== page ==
Fast Company

This Company's Seen the Future of Customer Service

And it's videoconferencing. Forget same-day service. Manufacturer Hartness International has invented minutes-later service.

You don't have to make cutting-edge products to deliver cutting-edge customer service. Consider the case of Hartness International. Its founder is 79 years old. Its headquarters, in bucolic Greenville, South Carolina, is worlds away from the bustle of Silicon Valley or Austin, Texas. And its products aren't very glamorous: Hartness makes case packers - the high-speed machines that load bottles of soda, syrup, or ketchup into cartons before they get shipped to stores.

But what Hartness lacks in sex appeal it makes up for with an appealing commitment to great service. This company is obsessed with customers - in particular, with solving their problems as soon as they happen. That's because for Hartness's customers, time really is money. Problems with case-packing machines can bring an entire bottling line to a halt, costing a customer as much as $150 per minute. Even if a technician arrives 24 hours later, that's still a loss of 1,440 minutes, or $216,000. (Once a technician does arrive, Hartness reports, repairs can take as little as 10 minutes.)

Back in 1974, when Tom Hartness started the company with his sons, Pat and Bob, he vowed to hire only service technicians who were also licensed pilots. That way, whenever Hartness had to fix a machine, technicians wouldn't be held hostage to airline schedules - they could fly one of the company's four planes. Today Hartness has 5,000 customers in 90 countries.

"We've always been renegades in customer service," says general manager and CEO Bern McPheely, 46, a 20-year company veteran. "We're always asking, How can we get to customers the moment they need us? Airplanes simply aren't fast enough anymore."

What is fast enough? Videoconferencing. In 1995, McPheely began discussions with PictureTel Corp., the videoconferencing pioneer, about new ways to diagnose problems remotely. His question was basic: "What if we could see the machines?" His colleagues said the technology didn't exist. He said, "Let's create it."

Three years later, the Video Response System (VRS), developed through the company's Hartness Technologies subsidiary, is up and running at more than 50 installations in six countries, serving such customers as Coca-Cola, Anheuser-Busch, and Unilever. The VRS consists of a wireless camera, hardware that includes PictureTel components, a keyboard-sized remote control, a wireless antenna, and a high-resolution monitor with a second camera on top.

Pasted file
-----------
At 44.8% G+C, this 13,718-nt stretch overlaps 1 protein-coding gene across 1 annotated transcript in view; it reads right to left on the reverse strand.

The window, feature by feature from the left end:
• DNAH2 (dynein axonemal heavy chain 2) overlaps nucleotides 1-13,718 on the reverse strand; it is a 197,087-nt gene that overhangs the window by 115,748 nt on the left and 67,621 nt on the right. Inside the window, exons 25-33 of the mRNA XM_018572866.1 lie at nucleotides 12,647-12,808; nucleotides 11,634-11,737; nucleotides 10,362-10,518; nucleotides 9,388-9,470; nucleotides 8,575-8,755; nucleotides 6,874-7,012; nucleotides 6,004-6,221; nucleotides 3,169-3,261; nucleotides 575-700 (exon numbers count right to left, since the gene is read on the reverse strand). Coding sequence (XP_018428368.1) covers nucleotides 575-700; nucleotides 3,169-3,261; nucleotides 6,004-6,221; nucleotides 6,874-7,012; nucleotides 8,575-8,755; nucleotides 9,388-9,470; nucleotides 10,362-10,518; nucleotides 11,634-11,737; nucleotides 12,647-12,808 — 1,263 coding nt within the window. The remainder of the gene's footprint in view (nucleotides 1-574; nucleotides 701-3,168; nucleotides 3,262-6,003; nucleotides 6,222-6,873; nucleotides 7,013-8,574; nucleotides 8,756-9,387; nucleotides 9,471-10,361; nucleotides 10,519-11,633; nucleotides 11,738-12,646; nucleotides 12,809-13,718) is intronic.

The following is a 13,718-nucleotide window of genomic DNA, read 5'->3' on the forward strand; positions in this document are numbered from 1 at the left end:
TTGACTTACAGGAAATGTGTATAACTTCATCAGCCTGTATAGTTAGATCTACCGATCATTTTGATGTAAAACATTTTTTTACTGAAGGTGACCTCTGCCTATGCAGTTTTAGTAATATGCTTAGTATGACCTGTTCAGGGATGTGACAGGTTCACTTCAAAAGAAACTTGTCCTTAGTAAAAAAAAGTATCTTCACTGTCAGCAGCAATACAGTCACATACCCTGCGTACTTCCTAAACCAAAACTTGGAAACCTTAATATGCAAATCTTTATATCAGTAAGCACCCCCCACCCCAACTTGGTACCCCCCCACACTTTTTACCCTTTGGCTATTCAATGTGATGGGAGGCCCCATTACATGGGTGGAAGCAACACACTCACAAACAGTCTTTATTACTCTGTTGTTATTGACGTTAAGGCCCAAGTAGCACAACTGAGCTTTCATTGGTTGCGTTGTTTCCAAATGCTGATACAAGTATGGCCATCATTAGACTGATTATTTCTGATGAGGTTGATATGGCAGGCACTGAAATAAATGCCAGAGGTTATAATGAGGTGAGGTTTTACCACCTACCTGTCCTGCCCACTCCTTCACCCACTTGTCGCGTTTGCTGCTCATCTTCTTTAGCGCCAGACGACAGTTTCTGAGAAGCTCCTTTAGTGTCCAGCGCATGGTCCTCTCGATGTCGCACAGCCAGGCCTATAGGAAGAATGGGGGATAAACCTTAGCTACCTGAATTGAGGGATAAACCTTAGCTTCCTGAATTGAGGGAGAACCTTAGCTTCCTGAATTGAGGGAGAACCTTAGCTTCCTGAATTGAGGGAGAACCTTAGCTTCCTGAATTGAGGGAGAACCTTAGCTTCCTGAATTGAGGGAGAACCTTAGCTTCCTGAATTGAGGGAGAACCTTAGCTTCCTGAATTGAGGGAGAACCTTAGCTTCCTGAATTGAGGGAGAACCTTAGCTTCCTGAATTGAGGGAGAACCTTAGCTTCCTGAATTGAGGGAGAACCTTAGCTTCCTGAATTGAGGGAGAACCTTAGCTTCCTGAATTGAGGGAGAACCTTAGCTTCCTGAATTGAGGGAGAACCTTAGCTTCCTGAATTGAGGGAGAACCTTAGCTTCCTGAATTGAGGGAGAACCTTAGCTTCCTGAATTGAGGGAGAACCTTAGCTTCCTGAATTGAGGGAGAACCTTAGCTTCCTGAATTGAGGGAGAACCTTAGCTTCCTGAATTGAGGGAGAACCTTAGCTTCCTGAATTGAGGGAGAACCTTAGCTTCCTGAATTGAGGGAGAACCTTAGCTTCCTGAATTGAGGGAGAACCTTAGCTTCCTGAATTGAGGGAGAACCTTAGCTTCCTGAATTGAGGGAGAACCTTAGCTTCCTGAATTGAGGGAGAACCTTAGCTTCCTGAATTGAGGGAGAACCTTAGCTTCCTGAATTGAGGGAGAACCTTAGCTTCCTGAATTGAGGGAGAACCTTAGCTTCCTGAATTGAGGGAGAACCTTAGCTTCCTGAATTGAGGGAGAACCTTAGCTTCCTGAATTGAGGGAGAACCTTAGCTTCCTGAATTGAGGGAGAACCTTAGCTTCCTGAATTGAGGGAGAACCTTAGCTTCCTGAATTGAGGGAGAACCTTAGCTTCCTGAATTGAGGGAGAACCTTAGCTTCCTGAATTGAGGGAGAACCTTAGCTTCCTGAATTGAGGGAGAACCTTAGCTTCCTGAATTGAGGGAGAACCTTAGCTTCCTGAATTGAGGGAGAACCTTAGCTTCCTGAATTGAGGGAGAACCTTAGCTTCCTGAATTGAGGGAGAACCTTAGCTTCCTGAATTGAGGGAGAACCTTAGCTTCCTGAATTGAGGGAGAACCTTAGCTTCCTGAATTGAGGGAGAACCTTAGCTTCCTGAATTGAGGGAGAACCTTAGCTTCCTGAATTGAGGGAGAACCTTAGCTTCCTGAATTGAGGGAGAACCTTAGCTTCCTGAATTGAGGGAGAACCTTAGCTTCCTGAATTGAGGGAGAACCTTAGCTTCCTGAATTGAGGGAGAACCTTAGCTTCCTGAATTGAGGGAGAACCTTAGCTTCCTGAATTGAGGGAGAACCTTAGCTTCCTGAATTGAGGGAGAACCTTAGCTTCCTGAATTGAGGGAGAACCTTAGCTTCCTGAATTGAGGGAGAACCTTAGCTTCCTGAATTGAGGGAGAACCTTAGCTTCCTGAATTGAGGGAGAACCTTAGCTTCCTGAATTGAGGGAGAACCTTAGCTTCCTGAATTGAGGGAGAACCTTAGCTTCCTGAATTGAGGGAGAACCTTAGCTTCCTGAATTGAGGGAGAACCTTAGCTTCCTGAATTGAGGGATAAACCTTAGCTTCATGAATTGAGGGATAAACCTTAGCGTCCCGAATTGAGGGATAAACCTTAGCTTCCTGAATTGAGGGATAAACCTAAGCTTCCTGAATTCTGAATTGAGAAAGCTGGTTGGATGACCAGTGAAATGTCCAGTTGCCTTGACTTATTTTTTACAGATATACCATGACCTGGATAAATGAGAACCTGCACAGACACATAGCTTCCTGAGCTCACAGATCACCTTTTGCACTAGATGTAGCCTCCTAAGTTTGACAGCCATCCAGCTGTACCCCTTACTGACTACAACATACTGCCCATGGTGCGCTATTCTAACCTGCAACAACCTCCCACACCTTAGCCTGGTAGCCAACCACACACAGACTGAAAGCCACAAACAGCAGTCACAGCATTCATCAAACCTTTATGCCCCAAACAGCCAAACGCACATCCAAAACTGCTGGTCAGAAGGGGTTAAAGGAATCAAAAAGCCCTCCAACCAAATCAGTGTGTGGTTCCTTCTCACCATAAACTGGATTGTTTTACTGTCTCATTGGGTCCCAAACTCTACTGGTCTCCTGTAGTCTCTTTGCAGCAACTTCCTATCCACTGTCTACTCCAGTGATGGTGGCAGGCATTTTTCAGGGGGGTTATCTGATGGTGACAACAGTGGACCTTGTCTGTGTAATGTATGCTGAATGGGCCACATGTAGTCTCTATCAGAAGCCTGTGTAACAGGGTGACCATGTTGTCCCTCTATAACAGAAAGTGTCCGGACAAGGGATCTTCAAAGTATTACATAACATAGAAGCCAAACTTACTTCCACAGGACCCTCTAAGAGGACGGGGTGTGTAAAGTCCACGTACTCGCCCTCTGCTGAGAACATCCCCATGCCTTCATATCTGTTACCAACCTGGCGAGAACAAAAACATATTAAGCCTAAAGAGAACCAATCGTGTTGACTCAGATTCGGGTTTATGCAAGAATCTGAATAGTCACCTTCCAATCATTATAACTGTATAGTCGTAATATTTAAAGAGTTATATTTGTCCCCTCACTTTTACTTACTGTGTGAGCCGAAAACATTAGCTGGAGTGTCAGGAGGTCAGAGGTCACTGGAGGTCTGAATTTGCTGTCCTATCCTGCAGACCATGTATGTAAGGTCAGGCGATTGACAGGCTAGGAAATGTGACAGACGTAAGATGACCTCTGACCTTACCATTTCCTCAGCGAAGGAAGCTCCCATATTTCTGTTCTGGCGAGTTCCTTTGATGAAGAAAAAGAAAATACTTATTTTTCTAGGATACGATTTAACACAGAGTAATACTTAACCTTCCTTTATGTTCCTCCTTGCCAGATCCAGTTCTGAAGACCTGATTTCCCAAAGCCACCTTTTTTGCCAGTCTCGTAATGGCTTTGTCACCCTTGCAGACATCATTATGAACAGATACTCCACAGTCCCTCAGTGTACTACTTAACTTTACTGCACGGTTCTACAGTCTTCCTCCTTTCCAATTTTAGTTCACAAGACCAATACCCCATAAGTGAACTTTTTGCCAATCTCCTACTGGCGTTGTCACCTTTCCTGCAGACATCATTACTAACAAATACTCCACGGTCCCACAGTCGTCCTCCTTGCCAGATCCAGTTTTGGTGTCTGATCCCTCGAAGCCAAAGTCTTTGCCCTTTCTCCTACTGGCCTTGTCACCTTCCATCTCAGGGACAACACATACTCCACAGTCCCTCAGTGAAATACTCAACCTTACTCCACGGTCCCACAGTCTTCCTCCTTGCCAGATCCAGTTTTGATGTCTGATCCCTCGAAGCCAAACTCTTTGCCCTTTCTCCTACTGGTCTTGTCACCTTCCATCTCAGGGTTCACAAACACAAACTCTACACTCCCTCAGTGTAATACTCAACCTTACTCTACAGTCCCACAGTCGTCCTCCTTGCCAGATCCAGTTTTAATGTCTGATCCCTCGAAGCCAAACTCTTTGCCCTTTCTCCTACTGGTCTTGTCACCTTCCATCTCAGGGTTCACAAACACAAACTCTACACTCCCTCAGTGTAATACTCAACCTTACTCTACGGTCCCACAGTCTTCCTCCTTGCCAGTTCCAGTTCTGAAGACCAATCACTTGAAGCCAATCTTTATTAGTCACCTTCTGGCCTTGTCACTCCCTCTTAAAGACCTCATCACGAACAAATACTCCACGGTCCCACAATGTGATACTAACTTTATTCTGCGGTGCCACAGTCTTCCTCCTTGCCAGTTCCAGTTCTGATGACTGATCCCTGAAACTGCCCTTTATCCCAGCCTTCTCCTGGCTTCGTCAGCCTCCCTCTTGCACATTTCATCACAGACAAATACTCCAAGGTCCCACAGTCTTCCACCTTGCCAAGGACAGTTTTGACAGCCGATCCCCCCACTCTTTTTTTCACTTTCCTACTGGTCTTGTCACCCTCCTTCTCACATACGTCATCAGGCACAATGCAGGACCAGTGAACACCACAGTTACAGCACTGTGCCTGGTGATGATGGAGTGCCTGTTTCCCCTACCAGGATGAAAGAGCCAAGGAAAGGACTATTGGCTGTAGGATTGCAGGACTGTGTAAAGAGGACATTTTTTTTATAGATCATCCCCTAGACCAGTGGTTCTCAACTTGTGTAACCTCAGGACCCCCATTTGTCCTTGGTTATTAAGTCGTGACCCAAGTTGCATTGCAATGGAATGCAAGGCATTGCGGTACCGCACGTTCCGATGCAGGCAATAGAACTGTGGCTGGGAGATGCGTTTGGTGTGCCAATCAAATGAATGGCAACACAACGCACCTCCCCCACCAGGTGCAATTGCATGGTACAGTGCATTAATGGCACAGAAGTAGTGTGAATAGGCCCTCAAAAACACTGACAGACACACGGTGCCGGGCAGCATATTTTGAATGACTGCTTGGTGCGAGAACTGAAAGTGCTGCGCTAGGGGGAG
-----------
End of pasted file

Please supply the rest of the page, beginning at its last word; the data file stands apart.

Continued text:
Forget same-day service. How about minutes-later service? With VRS, Hartness engineers can conduct live, interactive repairs immediately after a malfunction occurs. And the company estimates that it could handle up to 80% of its service calls with a short video exchange. Indeed, VRS has proven so compelling that Hartness Technologies has sold the system to companies that don't even buy Hartness case-packing equipment - including Chrysler, Hewlett-Packard, and Tyson Foods.

"People are telling us we've created the next fax machine," marvels Bern McPheely. "We developed VRS for our specific needs but wound up creating a new technology for the whole world."

But VRS doesn't just help Hartness watch its machines from afar. It also helps the company focus on the future of customer service. Hartness has learned that there's something more valuable than solving customers' problems - namely, helping customers solve their own problems. Every VRS interaction is like an impromptu coaching session. Hartness technicians don't just visit a plant and fix a glitch; they work with the customer's technicians to fix the glitch - which means that the customer learns more about the equipment. The system can also store a video record of the session, so that if the problem recurs, the customer can solve it without Hartness's help. "That's the ultimate form of customer service," McPheely says.

Hartness has learned a second important lesson: There's a fine line between service and sales. The company created VRS to help fix its machines; recently, though, VRS has become a critical tool for selling them. Last year, Hartness demonstrated one of its latest products, the OctoPack, for employees at a Heineken brewery in Holland and at a large Canadian brewery. The brewers wound up buying four machines each - creating $2.4 million in new business.

A third important lesson is closely related to the second: No matter how good you are at working with customers, you can never predict exactly how they're going to use what you sell them. A Unilever lab in Owings Mills, Maryland uses VRS to solicit feedback on bottle designs from factories around the world. Cryovac, a global manufacturer of packing materials and equipment, uses the system at trade shows to demonstrate its machines.

Ultimately, Bern McPheely argues, VRS isn't a tool to service customers - it's a way to see the future. "As the world becomes more interrelated, you can't afford to live within your own walls," he says. "Every company in every industry faces the same problem at some point. Someone says, 'If only we could see it, we could fix it.' VRS puts you in the position to see what you need to see - immediately."

Chuck Salter csalter@mail.bcpl.lib.md.us is a writer based in Baltimore. For more information about Hartness, call 847-297-1200 or visit the Web (www.hartness.com).

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